The columnist behind a piece on ‘gay cure’ in a regional Jewish newspaper has said the widespread anger at her column shows the gay community is denying her the right to free speech.
Doreen Wachmann said her column on ‘gay cure’ in the Jewish Telegraph was not intended to be homophobic and that it was understandable that “homosexuals, after their history of persecution, are extremely sensitive about the issue”.
Her opinion piece, “Gays should be able to see if they can be ‘cured’”, was described by one rabbi as showing “shocking ignorance and malevolence towards gay Jews”.
She says in response to complaints: “I wrote my article because I was upset at the seemingly automatic assumption within the gay community that any mention of the possibility of ‘curing’ homosexuality equalled homophobia.
“This was why I began my article with ‘it’s scary publicly posing the question’ of whether gays can be ‘healed’ and why I ended it with the words ‘why should people be discouraged from even suggesting that road without being pilloried?’
“That is exactly what has happened to me this week. The reaction to my article proves that my freedom to express my opinion is being denied by the gay community.”
At one point in her original column, Wachmann had highlighted a particular doctor’s experience treating “desire for sex with the dead” before saying gays go to him “because they know he will respect their religious beliefs and help them heal their homosexual tendencies if that is their choice.”
She considered that gay ‘cures’ do not “always work”, adding that “medical procedures have potentially damaging side-effects. But patients are still encouraged to try them.”
In response to the column, Rabbi Mark Solomon, Manchester Liberal Jewish Community said: “Doreen Wachmann’s article “Gays should be able to see if they can be ‘cured’” displays a shocking ignorance and malevolence towards gay Jews.
“Gay people have been systematically stigmatised, marginalised and persecuted for many centuries, and are still subject to imprisonment, violence and death in many parts of the world. In the West our hard-won freedom to express our loving sexual nature, as gay, lesbian or bi people, is still brand new, vulnerable and precious.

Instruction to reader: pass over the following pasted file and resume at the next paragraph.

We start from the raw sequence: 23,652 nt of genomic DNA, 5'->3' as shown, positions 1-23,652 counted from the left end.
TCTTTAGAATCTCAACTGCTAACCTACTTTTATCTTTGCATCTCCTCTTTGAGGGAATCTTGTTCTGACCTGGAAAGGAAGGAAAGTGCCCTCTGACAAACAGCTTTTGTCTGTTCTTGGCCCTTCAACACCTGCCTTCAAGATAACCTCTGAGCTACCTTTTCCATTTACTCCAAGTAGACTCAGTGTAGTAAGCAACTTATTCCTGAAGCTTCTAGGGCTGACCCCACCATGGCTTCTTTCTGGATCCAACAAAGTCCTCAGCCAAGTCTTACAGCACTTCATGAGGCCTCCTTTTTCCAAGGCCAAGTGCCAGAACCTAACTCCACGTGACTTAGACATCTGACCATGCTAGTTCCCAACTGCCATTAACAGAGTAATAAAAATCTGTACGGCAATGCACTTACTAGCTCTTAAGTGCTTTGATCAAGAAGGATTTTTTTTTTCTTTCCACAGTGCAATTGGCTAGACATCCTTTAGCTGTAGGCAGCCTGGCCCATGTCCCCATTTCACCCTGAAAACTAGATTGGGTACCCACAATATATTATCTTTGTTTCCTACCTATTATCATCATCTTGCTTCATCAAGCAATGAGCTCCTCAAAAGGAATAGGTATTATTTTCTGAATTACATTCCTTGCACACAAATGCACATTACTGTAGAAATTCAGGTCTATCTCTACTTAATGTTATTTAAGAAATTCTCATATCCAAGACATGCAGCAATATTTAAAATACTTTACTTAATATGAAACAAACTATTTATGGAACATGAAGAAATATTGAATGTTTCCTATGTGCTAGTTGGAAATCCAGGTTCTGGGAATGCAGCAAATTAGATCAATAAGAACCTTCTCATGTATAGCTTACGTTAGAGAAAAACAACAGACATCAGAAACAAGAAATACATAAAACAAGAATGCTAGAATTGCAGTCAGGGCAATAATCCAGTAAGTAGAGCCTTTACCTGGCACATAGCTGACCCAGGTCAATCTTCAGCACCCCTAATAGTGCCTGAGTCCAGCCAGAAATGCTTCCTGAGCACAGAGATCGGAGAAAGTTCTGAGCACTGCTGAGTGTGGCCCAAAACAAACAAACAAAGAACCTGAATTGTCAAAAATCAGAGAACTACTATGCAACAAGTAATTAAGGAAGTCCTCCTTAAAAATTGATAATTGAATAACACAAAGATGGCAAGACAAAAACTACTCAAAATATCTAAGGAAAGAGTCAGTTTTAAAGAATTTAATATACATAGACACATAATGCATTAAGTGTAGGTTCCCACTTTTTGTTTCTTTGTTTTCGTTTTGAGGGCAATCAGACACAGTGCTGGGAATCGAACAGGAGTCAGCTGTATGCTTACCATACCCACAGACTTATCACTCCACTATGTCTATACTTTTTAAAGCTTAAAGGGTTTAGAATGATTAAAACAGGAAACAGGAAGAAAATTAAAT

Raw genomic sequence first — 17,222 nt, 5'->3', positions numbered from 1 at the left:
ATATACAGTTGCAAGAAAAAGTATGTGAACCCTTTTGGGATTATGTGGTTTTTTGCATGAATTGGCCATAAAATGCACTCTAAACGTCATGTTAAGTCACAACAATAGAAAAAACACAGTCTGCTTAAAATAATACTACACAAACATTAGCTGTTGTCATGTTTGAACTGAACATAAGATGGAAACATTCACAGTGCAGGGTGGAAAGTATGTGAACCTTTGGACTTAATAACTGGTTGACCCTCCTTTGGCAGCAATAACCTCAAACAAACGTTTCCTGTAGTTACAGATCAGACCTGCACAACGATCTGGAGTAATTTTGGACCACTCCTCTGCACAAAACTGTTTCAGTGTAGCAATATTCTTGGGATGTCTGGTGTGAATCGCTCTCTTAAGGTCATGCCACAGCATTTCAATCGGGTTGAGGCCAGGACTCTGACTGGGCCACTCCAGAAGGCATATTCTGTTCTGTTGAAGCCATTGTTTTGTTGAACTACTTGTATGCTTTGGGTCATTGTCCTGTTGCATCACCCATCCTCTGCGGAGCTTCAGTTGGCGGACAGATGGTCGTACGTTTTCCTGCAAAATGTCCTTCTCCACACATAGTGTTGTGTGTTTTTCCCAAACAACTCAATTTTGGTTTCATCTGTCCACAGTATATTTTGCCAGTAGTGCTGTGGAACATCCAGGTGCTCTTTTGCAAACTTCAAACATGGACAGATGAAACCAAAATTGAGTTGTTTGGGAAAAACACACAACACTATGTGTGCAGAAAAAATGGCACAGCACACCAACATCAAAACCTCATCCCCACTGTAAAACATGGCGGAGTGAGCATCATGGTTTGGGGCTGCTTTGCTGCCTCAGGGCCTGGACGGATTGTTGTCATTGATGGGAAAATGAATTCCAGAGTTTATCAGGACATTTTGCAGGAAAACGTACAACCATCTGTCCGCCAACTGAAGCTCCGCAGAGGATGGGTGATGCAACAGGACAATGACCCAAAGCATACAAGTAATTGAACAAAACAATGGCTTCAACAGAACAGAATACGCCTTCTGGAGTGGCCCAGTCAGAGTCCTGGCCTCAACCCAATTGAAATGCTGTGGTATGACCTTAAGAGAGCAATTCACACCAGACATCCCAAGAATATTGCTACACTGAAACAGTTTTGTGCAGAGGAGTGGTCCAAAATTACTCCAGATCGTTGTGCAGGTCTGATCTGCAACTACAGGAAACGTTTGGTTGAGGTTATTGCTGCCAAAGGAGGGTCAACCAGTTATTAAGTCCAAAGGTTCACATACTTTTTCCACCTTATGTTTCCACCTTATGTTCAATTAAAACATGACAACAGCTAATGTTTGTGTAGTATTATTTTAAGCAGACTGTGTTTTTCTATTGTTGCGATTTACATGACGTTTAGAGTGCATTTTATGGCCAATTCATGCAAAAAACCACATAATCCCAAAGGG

“The consensus of all respectable medical and psychological opinion not fettered by fundamentalist religious dogma is that same-sex attraction is utterly natural and deeply ingrained in the personality, not a disease or pathology of any kind.
“The language of “cure” simply does not apply, and any suggestion that it does reeks of bigotry.”
The Jewish Telegraph’s editor Paul Harris defended Wachmann, saying: “She was open-minded and sympathetic to those who sometimes find themselves shunned by narrow-minded members of our own community and beyond.
“Yet she has been lambasted by some gay websites and by a small number of individuals whose letters we feature elsewhere in this edition. Mrs Wachmann is not herself a narrow-minded journalist. Were she to be so, she would not be offered a regular forum in this newspaper.”
He adds: “We are aware that gays, and particularly Jewish gays, do not always enjoy a good press and sometimes feel that they are discriminated against.
“We can assure them that neither this newspaper nor any of its columnists would knowingly criticise them or discriminate against them because of their sexual orientation. We believe their reaction against Mrs Wachmann was unnecessary and ill-founded. It really is a case of not shooting the messenger.”
In her response, Doreen Wachmann says she believes gays “are equally precious and valued members of our Jewish community”.
But, she adds, “religious Jews see this inability to mention the idea of ‘curing’ gays as an infringement of their right to free speech and to practise their religion”.
She adds that there are “many Jews with problems with their sexuality who are scared to discuss the issue with health professionals in this country lest they feel pressured to come out as gays, which may not be why they are seeking advice.”
Professor Andrew Samuels, Chair, UK Council for Psychotherapy told PinkNews.co.uk: “No responsible psychotherapist would ever pressurise someone into coming out.
“One of the main criticisms of psychotherapists is that we never tell people what they should do, even if they ask! Psychotherapy is a safe place where people can discuss their sexuality and relationships (or lack of them).
“It really concerns me that the very people who are pressurising gay men and lesbians to change their sexual orientation because that is what their religion requires now try to stigmatise psychotherapists as bigots. It’s an utterly hypocritical manoeuvre.”
Wachmann concludes her letter saying: “In the meantime I really wish everyone well, regardless of their sexual orientation. At the end of the day sexuality is a very private and individual matter, which should be respected by all.”
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